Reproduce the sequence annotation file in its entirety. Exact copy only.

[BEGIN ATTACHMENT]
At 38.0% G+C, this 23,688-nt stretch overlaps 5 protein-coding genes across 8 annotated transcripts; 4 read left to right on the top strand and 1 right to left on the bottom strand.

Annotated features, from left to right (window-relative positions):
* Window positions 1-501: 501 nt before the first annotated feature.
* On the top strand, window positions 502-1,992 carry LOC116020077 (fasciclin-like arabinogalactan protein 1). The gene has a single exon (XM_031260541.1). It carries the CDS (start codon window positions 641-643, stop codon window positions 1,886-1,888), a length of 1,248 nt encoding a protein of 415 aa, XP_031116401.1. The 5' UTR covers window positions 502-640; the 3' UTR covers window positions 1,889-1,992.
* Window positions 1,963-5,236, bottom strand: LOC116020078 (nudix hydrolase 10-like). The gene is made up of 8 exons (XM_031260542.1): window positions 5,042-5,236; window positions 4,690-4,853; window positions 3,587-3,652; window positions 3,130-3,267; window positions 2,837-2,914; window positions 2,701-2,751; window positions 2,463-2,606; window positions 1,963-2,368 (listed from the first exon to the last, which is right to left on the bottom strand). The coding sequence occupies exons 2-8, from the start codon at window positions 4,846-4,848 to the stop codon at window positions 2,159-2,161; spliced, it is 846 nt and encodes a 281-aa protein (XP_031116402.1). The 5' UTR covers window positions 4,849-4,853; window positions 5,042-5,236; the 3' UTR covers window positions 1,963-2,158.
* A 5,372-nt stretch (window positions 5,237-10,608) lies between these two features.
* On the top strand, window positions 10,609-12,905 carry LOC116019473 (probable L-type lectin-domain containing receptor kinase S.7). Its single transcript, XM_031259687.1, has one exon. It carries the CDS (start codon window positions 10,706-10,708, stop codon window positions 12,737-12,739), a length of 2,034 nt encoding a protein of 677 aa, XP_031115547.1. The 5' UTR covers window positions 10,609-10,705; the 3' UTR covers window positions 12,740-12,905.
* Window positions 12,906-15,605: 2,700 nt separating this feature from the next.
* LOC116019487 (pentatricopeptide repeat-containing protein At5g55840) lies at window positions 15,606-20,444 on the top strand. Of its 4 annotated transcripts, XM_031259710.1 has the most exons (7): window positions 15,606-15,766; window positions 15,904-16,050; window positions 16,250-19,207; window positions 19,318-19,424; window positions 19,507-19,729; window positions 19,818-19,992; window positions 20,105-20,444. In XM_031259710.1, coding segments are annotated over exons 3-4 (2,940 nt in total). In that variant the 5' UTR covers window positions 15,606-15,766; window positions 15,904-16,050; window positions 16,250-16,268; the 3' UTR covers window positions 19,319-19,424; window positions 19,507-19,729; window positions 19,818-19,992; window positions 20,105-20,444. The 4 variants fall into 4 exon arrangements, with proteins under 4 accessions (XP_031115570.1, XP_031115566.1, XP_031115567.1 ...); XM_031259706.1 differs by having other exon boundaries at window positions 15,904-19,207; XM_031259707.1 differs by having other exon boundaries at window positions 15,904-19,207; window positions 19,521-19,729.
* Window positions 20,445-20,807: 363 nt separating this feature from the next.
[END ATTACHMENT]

At 38.0% G+C, this 23,688-nt stretch overlaps 5 protein-coding genes across 8 annotated transcripts; 4 read left to right on the top strand and 1 right to left on the bottom strand.

Annotated features, from left to right (window-relative positions):
* Window positions 1-501: 501 nt before the first annotated feature.
* On the top strand, window positions 502-1,992 carry LOC116020077 (fasciclin-like arabinogalactan protein 1). The gene has a single exon (XM_031260541.1). It carries the CDS (start codon window positions 641-643, stop codon window positions 1,886-1,888), a length of 1,248 nt encoding a protein of 415 aa, XP_031116401.1. The 5' UTR covers window positions 502-640; the 3' UTR covers window positions 1,889-1,992.
* Window positions 1,963-5,236, bottom strand: LOC116020078 (nudix hydrolase 10-like). The gene is made up of 8 exons (XM_031260542.1): window positions 5,042-5,236; window positions 4,690-4,853; window positions 3,587-3,652; window positions 3,130-3,267; window positions 2,837-2,914; window positions 2,701-2,751; window positions 2,463-2,606; window positions 1,963-2,368 (listed from the first exon to the last, which is right to left on the bottom strand). The coding sequence occupies exons 2-8, from the start codon at window positions 4,846-4,848 to the stop codon at window positions 2,159-2,161; spliced, it is 846 nt and encodes a 281-aa protein (XP_031116402.1). The 5' UTR covers window positions 4,849-4,853; window positions 5,042-5,236; the 3' UTR covers window positions 1,963-2,158.
* A 5,372-nt stretch (window positions 5,237-10,608) lies between these two features.
* On the top strand, window positions 10,609-12,905 carry LOC116019473 (probable L-type lectin-domain containing receptor kinase S.7). Its single transcript, XM_031259687.1, has one exon. It carries the CDS (start codon window positions 10,706-10,708, stop codon window positions 12,737-12,739), a length of 2,034 nt encoding a protein of 677 aa, XP_031115547.1. The 5' UTR covers window positions 10,609-10,705; the 3' UTR covers window positions 12,740-12,905.
* Window positions 12,906-15,605: 2,700 nt separating this feature from the next.
* LOC116019487 (pentatricopeptide repeat-containing protein At5g55840) lies at window positions 15,606-20,444 on the top strand. Of its 4 annotated transcripts, XM_031259710.1 has the most exons (7): window positions 15,606-15,766; window positions 15,904-16,050; window positions 16,250-19,207; window positions 19,318-19,424; window positions 19,507-19,729; window positions 19,818-19,992; window positions 20,105-20,444. In XM_031259710.1, coding segments are annotated over exons 3-4 (2,940 nt in total). In that variant the 5' UTR covers window positions 15,606-15,766; window positions 15,904-16,050; window positions 16,250-16,268; the 3' UTR covers window positions 19,319-19,424; window positions 19,507-19,729; window positions 19,818-19,992; window positions 20,105-20,444. The 4 variants fall into 4 exon arrangements, with proteins under 4 accessions (XP_031115570.1, XP_031115566.1, XP_031115567.1 ...); XM_031259706.1 differs by having other exon boundaries at window positions 15,904-19,207; XM_031259707.1 differs by having other exon boundaries at window positions 15,904-19,207; window positions 19,521-19,729.
* Window positions 20,445-20,807: 363 nt separating this feature from the next.